In thinking over this subject, I have come to the conclusion that Mary Magdalene was selected to see Christ first because she loved him most. John loved Jesus much, but Mary loved him more.  John looked into the empty sepulchre, and then went away home; but Mary stood there, and wept, until her risen Lord appeared to her. Love, you know, is a keen-eyed grace. People usually say that love is blind. In one sense, the saying is true; but, in another sense, there never were such good eyes anywhere else as those which love carries in her head. Love will look for Jesus, and discover him where none else can. If I set the unloving to read a chapter in the Bible, they will bind no Saviour there; but if I ask the gracious Robert Hawker to read that same portion of Scripture, he finds in it the name of Jesus from beginning to end. If I beg one, who is simply a critical scholar, to study a Psalm, he sees no Messiah there; but if I set an enthusiastic lover of the Saviour to read it, he sees him, if not in every verse, still here and there he has glimpses of his glory.

     If you want to see Jesus, and to have sweet revelations of his glory, you must love him. I must add to that remark, that you  must weep for him much, you must seek him diligently, seek him in  the darkness and the twilight, seek him when the sun has risen, seek  him at the sepulchre before the stone is rolled away; you must seek  him when you behold that the stone is gone; you must seek him in the  hollow tomb; you must seek him in the garden; you must seek him  in life; you must seek him in death ; and then, the more diligent you  are in seeking, the greater is the probability that Christ will manifest  himself to you, and that you shall rejoice in finding him. Mary Magdalene was one of those who went forth bearing precious seed; she went forth weeping, but she returned to the disciples rejoicing, bringing her sheaves with her, for she had a joyous message for them. She had sown in tears when she went to seek her Lord, but she wept with joy when she found him in the garden. Happy was that woman who found Jesus, and who believed; truly she might rejoice in him, for she was highly favoured among women. 

     You see, then, that there is much sweetness, far more than I can tell you, in the thought that Mary Magdalene was the first person who was chosen to see the Lord Jesus Christ after his resurrection.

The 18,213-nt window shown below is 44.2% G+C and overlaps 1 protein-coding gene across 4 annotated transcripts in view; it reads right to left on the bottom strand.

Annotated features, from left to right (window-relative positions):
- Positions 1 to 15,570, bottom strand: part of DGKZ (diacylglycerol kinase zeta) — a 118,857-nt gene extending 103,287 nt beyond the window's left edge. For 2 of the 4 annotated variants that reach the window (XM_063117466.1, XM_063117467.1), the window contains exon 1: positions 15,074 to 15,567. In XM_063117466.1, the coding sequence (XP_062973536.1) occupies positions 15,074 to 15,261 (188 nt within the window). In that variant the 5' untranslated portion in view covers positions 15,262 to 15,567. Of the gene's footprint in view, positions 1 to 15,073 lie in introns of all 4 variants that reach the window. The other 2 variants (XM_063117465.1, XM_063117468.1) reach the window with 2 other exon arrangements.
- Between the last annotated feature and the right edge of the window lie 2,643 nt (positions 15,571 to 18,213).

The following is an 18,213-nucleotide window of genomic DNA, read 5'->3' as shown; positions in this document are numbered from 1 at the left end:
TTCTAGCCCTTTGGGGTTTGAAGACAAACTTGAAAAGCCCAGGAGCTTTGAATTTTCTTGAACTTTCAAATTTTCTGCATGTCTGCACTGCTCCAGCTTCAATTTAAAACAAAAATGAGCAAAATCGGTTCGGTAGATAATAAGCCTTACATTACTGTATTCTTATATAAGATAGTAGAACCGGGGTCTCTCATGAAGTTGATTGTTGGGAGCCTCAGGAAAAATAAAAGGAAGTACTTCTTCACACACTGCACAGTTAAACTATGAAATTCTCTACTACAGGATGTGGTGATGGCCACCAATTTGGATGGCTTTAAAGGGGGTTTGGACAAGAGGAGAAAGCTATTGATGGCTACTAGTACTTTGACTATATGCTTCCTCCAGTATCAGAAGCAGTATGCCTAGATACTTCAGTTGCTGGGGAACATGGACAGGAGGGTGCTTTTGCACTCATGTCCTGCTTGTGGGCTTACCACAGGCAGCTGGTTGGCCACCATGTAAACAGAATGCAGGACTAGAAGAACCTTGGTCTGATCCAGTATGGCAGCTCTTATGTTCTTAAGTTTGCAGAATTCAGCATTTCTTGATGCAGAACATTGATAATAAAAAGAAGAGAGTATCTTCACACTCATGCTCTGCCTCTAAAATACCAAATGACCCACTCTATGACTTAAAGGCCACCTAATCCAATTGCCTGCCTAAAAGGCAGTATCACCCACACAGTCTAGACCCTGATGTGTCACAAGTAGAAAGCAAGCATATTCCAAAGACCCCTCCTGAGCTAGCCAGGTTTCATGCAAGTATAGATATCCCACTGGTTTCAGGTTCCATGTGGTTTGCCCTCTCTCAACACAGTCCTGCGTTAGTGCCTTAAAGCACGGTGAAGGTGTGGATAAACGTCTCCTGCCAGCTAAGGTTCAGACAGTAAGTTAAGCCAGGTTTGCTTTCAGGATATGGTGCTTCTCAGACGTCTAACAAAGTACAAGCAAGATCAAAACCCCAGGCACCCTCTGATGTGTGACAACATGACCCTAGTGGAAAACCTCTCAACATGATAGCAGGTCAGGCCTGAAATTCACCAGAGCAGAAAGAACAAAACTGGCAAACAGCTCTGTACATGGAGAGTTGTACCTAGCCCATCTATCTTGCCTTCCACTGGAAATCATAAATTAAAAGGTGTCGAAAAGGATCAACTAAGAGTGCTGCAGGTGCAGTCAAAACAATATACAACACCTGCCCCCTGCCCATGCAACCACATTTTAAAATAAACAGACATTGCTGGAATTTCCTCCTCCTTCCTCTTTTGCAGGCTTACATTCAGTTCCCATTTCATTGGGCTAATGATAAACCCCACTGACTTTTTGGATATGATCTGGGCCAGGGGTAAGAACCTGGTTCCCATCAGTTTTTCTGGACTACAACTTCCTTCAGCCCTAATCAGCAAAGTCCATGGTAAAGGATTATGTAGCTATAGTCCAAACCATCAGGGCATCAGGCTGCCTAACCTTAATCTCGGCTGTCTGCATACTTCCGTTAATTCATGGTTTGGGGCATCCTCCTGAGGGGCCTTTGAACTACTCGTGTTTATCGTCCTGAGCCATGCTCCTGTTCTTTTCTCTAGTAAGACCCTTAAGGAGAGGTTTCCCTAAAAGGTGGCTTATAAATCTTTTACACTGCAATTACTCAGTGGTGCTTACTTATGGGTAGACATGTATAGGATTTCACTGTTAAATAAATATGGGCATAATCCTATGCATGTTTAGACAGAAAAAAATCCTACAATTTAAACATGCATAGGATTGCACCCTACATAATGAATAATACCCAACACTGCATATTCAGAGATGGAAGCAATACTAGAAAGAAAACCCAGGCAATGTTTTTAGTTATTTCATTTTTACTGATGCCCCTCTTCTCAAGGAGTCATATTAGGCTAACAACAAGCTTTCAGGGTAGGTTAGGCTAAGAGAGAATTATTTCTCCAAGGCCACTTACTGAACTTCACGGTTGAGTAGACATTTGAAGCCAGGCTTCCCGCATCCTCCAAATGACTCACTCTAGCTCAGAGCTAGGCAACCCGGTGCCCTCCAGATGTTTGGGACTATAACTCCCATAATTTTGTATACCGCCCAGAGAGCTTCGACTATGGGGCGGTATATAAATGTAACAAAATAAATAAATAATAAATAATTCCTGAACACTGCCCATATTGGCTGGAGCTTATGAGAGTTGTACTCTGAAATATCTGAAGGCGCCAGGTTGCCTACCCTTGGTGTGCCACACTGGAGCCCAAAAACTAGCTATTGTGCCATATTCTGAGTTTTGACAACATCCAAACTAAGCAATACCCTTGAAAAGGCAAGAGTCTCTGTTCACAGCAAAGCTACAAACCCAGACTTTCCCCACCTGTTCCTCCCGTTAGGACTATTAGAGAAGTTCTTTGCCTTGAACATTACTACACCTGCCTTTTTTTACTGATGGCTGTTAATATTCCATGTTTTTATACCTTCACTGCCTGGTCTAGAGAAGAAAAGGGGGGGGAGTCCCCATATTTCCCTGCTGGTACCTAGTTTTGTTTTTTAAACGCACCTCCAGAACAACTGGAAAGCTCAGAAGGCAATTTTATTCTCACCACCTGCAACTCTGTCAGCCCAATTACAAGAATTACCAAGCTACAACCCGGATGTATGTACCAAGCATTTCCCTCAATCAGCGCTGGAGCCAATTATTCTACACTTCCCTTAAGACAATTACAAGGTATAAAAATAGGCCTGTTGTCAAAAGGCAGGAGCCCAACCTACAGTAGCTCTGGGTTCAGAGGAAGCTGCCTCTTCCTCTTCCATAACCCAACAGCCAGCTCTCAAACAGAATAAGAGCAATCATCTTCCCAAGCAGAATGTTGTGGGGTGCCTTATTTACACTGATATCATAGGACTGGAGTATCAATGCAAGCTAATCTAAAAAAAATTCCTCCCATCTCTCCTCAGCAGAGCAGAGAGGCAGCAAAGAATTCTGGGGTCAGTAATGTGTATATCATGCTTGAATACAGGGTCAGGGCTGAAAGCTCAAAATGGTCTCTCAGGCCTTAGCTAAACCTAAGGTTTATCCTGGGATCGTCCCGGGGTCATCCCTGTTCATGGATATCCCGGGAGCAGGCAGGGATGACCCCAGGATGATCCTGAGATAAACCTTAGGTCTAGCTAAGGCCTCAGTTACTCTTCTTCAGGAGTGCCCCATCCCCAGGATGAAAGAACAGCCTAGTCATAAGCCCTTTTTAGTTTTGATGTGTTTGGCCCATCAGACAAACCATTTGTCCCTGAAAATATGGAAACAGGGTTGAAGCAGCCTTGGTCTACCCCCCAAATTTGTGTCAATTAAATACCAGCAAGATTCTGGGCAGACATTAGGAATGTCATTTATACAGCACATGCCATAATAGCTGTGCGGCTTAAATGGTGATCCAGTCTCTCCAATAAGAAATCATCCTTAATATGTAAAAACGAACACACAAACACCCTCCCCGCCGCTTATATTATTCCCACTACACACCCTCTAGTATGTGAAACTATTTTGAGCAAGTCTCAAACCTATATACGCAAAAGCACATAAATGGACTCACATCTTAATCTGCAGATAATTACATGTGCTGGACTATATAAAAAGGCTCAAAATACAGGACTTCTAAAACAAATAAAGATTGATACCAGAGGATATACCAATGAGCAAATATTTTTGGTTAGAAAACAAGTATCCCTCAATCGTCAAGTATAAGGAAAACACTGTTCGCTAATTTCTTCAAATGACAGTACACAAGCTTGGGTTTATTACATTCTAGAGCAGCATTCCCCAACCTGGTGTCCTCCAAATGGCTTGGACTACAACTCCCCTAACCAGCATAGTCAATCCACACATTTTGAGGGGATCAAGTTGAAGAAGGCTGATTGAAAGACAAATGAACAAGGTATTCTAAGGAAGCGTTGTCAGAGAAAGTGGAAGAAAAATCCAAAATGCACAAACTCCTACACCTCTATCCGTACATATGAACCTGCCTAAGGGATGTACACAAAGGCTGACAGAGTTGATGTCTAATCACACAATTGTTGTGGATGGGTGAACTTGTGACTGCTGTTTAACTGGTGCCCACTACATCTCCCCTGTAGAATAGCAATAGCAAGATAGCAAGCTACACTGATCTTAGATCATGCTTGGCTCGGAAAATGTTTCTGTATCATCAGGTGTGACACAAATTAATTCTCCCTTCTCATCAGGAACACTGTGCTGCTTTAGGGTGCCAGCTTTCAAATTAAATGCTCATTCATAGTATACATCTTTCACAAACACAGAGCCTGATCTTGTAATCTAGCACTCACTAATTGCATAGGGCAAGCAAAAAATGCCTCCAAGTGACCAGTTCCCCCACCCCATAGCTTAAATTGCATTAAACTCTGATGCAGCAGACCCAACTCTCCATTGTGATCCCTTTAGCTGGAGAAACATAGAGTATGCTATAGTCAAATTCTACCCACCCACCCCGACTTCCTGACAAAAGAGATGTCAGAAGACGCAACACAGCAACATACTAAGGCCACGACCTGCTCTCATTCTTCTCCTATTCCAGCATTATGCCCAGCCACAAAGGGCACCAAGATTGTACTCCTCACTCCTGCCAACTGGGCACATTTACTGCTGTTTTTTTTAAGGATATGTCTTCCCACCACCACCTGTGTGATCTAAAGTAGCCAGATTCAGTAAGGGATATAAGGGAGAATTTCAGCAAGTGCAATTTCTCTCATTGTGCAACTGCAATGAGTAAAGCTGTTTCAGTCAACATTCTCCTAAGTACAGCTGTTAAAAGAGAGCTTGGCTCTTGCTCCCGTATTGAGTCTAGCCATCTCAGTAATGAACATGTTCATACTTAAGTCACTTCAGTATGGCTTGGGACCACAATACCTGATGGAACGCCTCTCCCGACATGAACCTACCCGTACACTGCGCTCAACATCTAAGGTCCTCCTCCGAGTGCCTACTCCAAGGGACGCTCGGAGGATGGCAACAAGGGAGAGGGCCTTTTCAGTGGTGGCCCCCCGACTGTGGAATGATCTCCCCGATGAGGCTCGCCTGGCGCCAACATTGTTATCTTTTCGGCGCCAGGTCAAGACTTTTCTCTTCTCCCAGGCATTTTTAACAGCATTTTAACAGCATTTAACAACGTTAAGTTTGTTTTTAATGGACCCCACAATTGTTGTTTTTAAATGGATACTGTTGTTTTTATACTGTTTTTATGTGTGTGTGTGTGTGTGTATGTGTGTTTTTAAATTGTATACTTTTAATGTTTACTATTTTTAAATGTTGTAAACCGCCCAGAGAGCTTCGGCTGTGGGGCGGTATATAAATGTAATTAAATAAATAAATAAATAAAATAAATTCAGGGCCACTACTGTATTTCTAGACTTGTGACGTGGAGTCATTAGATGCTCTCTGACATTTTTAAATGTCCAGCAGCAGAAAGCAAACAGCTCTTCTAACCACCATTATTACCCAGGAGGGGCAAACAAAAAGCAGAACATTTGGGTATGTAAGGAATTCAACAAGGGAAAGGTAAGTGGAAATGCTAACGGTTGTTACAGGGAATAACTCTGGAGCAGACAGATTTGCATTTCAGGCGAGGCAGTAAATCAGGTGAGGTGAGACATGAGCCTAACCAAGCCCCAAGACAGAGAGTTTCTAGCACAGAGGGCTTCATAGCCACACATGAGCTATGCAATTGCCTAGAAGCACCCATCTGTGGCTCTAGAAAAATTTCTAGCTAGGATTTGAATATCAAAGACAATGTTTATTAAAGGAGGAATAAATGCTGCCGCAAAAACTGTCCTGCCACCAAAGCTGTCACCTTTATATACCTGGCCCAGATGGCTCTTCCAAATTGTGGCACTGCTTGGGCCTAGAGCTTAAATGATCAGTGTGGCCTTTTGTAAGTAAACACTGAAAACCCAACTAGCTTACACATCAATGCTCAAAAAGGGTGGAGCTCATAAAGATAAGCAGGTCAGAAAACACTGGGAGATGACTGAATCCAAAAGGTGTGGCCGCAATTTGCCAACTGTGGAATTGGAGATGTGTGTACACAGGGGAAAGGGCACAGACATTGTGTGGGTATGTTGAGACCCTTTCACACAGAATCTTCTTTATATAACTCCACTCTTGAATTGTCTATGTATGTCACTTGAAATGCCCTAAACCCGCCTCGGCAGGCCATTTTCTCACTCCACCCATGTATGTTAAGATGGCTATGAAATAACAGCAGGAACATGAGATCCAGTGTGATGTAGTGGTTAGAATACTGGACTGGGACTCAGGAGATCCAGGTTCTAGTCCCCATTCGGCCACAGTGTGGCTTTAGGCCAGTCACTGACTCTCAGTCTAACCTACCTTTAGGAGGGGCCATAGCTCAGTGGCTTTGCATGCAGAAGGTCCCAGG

II. Secondly, we will notice SOME REASONS FOR THE PROHIBITION GIVEN IN THE TEXT. Why was it that Jesus said to Mary, “Touch me not”? And why was it that he gave this very strange reason for the prohibition, “for I not yet ascended to my Father”? 

     There seems to me to be great comfort in this message; I know it has comforted me, so I think I understand it alright. When Mary Magdalene had recognized her risen Redeemer, and had called him “Rabboni, that is to say, Master,” her next impulse was to cast herself upon him, and embrace him. But Jesus said to her, “No; embrace me not;” — for that is the real meaning of the word, — “I have something for you to do for me, so I cannot allow you to stop to manifest your affection; there will be plenty of time to do that another day. I want to send you to my disciples at once with a message; therefore, cling not to me. The strengthening of my disciples is preferable even to the embracing of your Lord. Cling not to me, for I am not yet ascended.” It strikes me that Mary was half afraid that her Master would go away directly; and she thought, “That is my Master, for I know his voice; but I fear that he will vanish; the Spirit of God will take him away.” She thought concerning Christ just as Obadiah.  did concerning Elijah. When Obadiah found the prophet, Elijah said to him, “Go, tell thy lord, Behold, Elijah is here.” “And he said, What have I sinned, that thou wouldest deliver thy servant into the hand of Ahab, to slay me? As the Lord thy God liveth, there is no nation or kingdom, whither my lord hath not sent to seek thee: and when they said, He is not there; he took an oath of the kingdom and nation, that they found thee not. And now thou sayest, Go, tell thy lord, Behold, Elijah is here. And it shall come to pass, as soon as I am gone from thee, that the Spirit of the Lord shall carry thee whither I know not; and so when I come and tell Ahab, and he cannot find thee, he shall slay me.” Obadiah expected that Elijah would be spirited away, and Mary thought the same concerning Christ; so she said to herself, “I will hold him fast. This may be my only opportunity; so I will not let him go.” But Jesus said, “I am not going away; I shall be here a little while longer; there will be time enough for embraces yet.  The first thing I want you to do is to go to my disciples, and tell them that I have risen from the grave, and that I am about to ascend to heaven.”